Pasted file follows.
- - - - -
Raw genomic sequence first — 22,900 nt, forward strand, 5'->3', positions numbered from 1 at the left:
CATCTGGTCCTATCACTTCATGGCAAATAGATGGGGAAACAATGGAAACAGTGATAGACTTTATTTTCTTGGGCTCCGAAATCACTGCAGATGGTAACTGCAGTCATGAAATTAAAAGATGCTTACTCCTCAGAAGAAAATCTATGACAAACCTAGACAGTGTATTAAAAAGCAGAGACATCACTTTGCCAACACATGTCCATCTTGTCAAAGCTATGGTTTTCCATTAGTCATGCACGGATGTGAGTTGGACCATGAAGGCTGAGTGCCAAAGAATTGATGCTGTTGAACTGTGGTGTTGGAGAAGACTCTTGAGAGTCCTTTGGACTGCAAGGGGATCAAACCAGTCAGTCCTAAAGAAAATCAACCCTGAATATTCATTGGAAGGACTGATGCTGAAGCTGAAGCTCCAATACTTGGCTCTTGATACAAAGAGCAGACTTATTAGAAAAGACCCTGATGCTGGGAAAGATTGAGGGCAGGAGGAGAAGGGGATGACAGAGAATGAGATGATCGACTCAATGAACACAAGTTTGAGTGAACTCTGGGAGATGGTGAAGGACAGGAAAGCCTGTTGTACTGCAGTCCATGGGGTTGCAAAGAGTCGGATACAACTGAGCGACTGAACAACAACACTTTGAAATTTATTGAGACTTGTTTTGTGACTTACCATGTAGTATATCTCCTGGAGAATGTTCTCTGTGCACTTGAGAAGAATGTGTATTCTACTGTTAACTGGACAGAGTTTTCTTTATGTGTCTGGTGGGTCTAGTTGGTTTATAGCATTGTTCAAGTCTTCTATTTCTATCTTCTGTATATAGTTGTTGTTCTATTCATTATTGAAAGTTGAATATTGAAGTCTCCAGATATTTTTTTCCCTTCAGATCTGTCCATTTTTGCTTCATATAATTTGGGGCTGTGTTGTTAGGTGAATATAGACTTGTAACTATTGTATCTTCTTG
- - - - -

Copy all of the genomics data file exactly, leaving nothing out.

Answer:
Raw genomic sequence first — 22,900 nt, forward strand, 5'->3', positions numbered from 1 at the left:
CATCTGGTCCTATCACTTCATGGCAAATAGATGGGGAAACAATGGAAACAGTGATAGACTTTATTTTCTTGGGCTCCGAAATCACTGCAGATGGTAACTGCAGTCATGAAATTAAAAGATGCTTACTCCTCAGAAGAAAATCTATGACAAACCTAGACAGTGTATTAAAAAGCAGAGACATCACTTTGCCAACACATGTCCATCTTGTCAAAGCTATGGTTTTCCATTAGTCATGCACGGATGTGAGTTGGACCATGAAGGCTGAGTGCCAAAGAATTGATGCTGTTGAACTGTGGTGTTGGAGAAGACTCTTGAGAGTCCTTTGGACTGCAAGGGGATCAAACCAGTCAGTCCTAAAGAAAATCAACCCTGAATATTCATTGGAAGGACTGATGCTGAAGCTGAAGCTCCAATACTTGGCTCTTGATACAAAGAGCAGACTTATTAGAAAAGACCCTGATGCTGGGAAAGATTGAGGGCAGGAGGAGAAGGGGATGACAGAGAATGAGATGATCGACTCAATGAACACAAGTTTGAGTGAACTCTGGGAGATGGTGAAGGACAGGAAAGCCTGTTGTACTGCAGTCCATGGGGTTGCAAAGAGTCGGATACAACTGAGCGACTGAACAACAACACTTTGAAATTTATTGAGACTTGTTTTGTGACTTACCATGTAGTATATCTCCTGGAGAATGTTCTCTGTGCACTTGAGAAGAATGTGTATTCTACTGTTAACTGGACAGAGTTTTCTTTATGTGTCTGGTGGGTCTAGTTGGTTTATAGCATTGTTCAAGTCTTCTATTTCTATCTTCTGTATATAGTTGTTGTTCTATTCATTATTGAAAGTTGAATATTGAAGTCTCCAGATATTTTTTTCCCTTCAGATCTGTCCATTTTTGCTTCATATAATTTGGGGCTGTGTTGTTAGGTGAATATAGACTTGTAACTATTGTATCTTCTTG